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View Full Version : How to wire extension cord to go from welder to generator?



cybordolphin
02-15-2007, 03:12 AM
I want to run my H 187 welder from my generator.

Does anyone know how to wire in the connectors? I plan on using 8/3 wire. But I forsee a problem. The welder takes a 3 conductor wire. However the generator has a 4 wire inlet.

The inlet on the extension cord will have to be a 6-50r. The plug on the extension cord will have to be a L14-30 though to plug into the generator.

How do I go from a 4 conductor inlet on the generator to the 3 conductor wire to the generator?

Any help is greatly appreciated.

Sberry
02-15-2007, 07:49 AM
You do not use the neutral wire, 2 hots and the ground.

cybordolphin
02-16-2007, 01:33 PM
Thanks... that is what I was thinking. It looks like I am just going to buy 8/4 and drop the neutral. ****.... wire is awful expensive these days! What's up with THAT?

Dodgepu360
02-16-2007, 04:01 PM
I am not an electrician but why not just use a 3 conductor wire and leave the pin for the 4th wire on the 6-50p disconnected?

as opposed to have one wire in the cord that is not conected to anything on one end

Sberry
02-16-2007, 04:04 PM
You can do that, 3 wire will work, he could conceivably use the 4 wire at some future point for a house feed if needed.

hankj
02-16-2007, 04:19 PM
I am not an electrician but why not just use a 3 conductor wire and leave the pin for the 4th wire on the 6-50p disconnected?



There is no "fourth" pin on a 6-50R or P. Just 3. Two hot. One ground.

3-wire cable is all that's needed for the generator to welder connection.

Hank

Dodgepu360
02-16-2007, 06:21 PM
does the L14-30 have 4 pins?

Sberry
02-16-2007, 07:13 PM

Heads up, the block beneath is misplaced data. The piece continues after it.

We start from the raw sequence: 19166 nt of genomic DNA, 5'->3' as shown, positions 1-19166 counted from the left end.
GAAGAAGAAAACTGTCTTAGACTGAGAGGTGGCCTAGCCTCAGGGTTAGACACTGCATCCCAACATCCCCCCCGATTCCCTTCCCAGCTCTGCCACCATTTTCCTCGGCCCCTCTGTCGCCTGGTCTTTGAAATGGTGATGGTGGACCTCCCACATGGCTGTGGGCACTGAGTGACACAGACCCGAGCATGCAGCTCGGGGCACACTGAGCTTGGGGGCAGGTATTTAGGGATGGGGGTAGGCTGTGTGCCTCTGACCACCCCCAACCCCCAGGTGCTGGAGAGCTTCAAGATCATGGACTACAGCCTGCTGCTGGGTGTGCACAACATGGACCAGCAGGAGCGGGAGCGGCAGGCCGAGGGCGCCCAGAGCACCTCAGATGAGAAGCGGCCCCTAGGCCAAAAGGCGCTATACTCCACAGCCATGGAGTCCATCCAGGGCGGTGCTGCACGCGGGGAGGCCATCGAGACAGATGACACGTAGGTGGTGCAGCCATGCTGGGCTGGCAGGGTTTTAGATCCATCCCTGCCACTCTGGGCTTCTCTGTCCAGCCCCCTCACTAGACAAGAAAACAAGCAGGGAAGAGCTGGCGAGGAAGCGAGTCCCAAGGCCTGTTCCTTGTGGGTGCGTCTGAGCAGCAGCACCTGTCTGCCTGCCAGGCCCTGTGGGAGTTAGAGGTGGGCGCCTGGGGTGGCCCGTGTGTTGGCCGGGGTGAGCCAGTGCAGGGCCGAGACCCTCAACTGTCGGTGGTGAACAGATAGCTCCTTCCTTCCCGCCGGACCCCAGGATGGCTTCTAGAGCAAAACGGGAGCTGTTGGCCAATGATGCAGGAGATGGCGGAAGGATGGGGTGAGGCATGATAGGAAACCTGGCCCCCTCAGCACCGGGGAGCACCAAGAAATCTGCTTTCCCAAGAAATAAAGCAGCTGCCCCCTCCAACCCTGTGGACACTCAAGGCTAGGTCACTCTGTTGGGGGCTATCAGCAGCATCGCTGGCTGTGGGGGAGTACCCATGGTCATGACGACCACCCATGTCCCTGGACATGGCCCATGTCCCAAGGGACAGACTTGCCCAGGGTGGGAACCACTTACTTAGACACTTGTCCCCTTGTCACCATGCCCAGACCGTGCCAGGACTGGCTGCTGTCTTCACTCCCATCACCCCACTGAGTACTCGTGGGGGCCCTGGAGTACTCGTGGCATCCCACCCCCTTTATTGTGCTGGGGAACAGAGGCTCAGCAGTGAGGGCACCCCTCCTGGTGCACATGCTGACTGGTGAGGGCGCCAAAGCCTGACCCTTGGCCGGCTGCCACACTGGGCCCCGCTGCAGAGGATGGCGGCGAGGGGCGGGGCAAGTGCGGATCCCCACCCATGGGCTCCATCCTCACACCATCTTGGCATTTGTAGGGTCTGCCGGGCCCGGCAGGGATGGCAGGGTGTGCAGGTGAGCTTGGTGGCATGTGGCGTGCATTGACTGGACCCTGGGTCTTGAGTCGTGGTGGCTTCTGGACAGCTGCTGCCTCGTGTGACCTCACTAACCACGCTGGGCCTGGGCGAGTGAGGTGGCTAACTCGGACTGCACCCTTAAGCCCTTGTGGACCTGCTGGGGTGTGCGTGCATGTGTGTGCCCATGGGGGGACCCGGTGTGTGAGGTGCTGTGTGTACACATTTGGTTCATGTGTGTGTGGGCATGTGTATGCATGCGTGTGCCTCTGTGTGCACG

Si,,,,,,,,,,,,,,,,,,,,,,,,,,,,,,,,,,,,,,,,,,,,,

hankj
02-16-2007, 10:42 PM
does the L14-30 have 4 pins?

Yup. The NEMA 14-30 configuration is called "3-wire grounding", which mean it lands an equipment ground (green), a neutral, and two hots.

In older generators, neutral and ground were bonded on the generator, but the new versions have a "floating" neutral. No bond. That's important to remember if you want to use your generator for emergency power to your house! Make sure to take the two hots and the neutral! If you don't, there will be no neutral reference for your 120V circuits, and much stuff will let the smoke out.

It would be kind of you not to ask how I know this......:o

Hank

cybordolphin
02-17-2007, 12:19 AM
Yep.... I am likely just going to go 8/4, as mentioned I can always find a use for the cord later on if need be. It should work out to be the same cost if I buy in bulk. I need 250 ft of cord (for my generator to transfer switch, welder to genertator, and welder to house current).

Still trying to find 8/4 (600 volt), for less than $2.28 per foot though.

The 14-30 inlet is wired 4 wire. The 6-50 is inlet is only wired with 3 wires as noted above. Thus my original question as to how to wire them together. Dropping the 4th wire (neutral) on the cord will be the solution.

When going generator to household current (into my manual transfer switch), I will heed the advice above and be sure to wire in the neutral!

diveclint
02-17-2007, 08:25 AM
I bought a 100' 10/2 (w/gnd) extension cord from Lowes. Chopped the ends and rewired with NEMA plugs. Been using it for about a year now with no negative effects.

Also, I went to my local ACE Hdwe and bought a household Dryer cord (4') AND a household Oven/Range prefab cord (also 4'). I cut the soldered connector rings off and hardwired NEMA plugs to both.....no matter what, if I show up at someone's house to do some work for them, there's always a plug that will work. :D

diveclint
02-17-2007, 08:28 AM
I suppose one of these days I'm gonna break down and buy a ****** engine-driven welder...:eek:

Sberry
02-17-2007, 09:06 AM
Yup. The NEMA 14-30 configuration is called "3-wire grounding", which mean it lands an equipment ground (green), a neutral, and two hots.

In older generators, neutral and ground were bonded on the generator, but the new versions have a "floating" neutral. No bond. That's important to remember if you want to use your generator for emergency power to your house! Make sure to take the two hots and the neutral! If you don't, there will be no neutral reference for your 120V circuits, and much stuff will let the smoke out.

It would be kind of you not to ask how I know this......:o

Hank
I know that the hard way too, did it a while back at my Dads house, had to repair a bunch of stuff. I had one of my men wire up a genset for equipment and I told them to do it that way, then without thinking I hooked it up in an outage. Fixxed things for a week.

Dodgepu360
02-17-2007, 09:37 AM
ok I get it now I had the cord ends opposite